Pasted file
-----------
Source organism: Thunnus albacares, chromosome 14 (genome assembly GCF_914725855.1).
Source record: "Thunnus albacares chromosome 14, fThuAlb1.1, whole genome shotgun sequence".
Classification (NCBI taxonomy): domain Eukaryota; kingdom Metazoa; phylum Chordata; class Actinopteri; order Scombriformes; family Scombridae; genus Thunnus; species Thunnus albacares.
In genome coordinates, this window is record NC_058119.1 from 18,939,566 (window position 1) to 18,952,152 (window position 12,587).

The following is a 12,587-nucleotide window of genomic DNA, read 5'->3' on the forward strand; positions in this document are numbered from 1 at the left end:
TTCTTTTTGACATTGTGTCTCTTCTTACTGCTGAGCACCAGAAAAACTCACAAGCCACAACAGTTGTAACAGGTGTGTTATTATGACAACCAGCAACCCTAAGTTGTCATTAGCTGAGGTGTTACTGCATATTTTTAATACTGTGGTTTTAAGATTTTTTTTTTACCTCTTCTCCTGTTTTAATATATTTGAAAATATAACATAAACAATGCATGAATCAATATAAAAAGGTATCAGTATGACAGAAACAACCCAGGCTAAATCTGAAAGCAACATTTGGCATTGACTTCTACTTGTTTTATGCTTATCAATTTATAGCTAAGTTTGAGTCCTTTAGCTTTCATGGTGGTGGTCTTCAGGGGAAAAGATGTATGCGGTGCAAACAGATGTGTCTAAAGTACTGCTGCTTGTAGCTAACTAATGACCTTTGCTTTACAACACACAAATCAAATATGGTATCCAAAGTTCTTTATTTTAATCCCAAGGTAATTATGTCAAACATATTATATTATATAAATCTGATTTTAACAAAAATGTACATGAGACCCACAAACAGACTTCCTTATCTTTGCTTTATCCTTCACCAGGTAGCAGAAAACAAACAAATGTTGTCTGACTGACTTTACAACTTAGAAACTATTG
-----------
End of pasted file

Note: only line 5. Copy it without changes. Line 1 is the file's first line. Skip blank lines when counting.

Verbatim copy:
The following is a 12,587-nucleotide window of genomic DNA, read 5'->3' on the forward strand; positions in this document are numbered from 1 at the left end: